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Astron. Astrophys. 351, 140-146 (1999)

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1. Introduction

Star formation in external galaxies is intimately linked to questions concerning galaxy formation and evolution. Of particular interest are galaxies with star bursts. Because formation is taking place in interstellar clouds, the UV and optical stellar light is re-processed into infrared photons. The major part of the IR spectrum of starbursts is emitted from the nuclear region and the spectral energy distributions peak at about 100 µm. As their normalized spectra show similarities both in the mid infrared as well as in the far infrared (Rowan-Robinson & Crawford 1989, Roche et al. 1991), one may wonder whether starburst galaxies have a common structure.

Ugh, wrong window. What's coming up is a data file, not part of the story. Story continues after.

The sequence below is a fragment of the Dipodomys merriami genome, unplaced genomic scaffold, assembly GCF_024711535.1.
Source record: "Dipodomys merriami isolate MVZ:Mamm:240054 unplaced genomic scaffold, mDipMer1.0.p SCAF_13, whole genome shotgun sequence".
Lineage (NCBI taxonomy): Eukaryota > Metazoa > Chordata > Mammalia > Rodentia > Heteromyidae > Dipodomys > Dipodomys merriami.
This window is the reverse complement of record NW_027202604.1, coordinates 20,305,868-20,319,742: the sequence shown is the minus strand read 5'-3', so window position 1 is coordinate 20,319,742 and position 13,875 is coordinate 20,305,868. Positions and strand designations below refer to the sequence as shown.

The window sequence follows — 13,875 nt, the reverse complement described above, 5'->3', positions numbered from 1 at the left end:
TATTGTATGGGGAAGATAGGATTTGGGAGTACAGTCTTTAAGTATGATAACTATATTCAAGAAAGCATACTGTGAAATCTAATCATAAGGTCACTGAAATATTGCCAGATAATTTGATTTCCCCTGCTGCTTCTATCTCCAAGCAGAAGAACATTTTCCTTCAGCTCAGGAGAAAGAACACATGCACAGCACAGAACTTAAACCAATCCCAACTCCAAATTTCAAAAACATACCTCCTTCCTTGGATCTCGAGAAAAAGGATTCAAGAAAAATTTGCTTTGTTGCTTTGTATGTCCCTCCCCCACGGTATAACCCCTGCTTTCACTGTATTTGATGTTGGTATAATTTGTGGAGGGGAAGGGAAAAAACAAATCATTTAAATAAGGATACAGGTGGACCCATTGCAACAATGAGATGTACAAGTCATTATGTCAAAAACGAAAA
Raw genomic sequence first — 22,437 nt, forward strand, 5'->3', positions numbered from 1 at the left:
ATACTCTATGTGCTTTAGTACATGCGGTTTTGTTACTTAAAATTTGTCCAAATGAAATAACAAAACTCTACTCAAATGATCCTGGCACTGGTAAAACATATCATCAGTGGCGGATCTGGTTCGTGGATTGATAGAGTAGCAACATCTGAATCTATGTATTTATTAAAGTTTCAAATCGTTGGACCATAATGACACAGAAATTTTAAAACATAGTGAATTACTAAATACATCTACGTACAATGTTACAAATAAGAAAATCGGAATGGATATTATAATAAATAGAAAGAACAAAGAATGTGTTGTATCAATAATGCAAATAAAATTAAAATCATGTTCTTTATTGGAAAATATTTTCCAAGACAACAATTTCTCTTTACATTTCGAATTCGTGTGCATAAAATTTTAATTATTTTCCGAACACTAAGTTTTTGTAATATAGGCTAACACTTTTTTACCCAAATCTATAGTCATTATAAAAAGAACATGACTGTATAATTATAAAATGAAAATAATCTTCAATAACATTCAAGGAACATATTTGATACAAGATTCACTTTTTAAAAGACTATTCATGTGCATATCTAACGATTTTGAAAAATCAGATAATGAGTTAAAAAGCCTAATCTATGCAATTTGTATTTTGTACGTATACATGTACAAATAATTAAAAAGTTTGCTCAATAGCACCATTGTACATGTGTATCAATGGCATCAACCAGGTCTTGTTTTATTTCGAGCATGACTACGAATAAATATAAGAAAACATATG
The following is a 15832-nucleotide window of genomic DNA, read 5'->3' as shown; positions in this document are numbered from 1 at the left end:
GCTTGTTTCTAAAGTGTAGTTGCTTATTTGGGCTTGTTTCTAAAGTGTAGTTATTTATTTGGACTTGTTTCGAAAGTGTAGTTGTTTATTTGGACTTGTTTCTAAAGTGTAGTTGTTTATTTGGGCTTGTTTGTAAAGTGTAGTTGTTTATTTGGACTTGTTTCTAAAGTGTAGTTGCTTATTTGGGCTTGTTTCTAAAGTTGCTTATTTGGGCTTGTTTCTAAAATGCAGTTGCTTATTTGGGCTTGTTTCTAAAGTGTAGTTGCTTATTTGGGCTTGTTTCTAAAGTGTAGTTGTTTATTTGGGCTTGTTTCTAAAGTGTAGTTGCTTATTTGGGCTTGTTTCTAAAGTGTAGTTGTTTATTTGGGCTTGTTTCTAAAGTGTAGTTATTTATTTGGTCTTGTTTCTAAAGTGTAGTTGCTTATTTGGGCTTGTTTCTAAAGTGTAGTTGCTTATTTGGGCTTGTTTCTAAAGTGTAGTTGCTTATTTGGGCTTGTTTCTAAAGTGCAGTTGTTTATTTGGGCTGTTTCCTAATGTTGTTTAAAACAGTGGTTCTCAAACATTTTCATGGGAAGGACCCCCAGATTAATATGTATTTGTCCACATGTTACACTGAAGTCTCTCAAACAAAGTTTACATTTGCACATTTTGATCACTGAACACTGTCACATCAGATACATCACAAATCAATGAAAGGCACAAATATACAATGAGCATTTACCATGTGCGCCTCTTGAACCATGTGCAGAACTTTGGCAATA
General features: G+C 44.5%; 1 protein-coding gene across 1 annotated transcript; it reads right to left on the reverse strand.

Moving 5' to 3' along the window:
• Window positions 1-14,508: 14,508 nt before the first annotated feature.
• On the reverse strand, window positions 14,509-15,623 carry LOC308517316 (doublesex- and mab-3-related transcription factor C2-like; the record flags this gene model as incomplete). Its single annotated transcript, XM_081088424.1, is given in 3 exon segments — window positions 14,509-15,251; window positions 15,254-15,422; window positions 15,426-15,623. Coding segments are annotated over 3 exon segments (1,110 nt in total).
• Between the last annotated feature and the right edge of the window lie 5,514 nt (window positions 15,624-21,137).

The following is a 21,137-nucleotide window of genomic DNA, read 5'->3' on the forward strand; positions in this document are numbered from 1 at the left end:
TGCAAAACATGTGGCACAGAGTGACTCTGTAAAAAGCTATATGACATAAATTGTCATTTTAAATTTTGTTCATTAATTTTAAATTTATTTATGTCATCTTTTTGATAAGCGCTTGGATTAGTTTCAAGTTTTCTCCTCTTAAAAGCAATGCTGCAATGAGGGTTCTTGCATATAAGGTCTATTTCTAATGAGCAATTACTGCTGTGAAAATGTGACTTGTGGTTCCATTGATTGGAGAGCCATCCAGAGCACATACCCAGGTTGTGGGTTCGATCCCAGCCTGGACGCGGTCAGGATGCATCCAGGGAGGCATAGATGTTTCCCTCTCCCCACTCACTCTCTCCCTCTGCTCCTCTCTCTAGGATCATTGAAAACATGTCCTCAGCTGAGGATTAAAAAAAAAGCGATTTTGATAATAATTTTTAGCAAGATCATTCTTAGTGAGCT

The galactic nuclei are deeply hidden by dust so that it is necessary to observe at infrared wavelengths. Here the recent ISO mission (Kessler et al. 1996) gave new opportunities. Analyzing the data with radiative transfer models, one hopes to disclose some aspects of the true structure of the sources.

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© European Southern Observatory (ESO) 1999

Online publication: November 2, 1999
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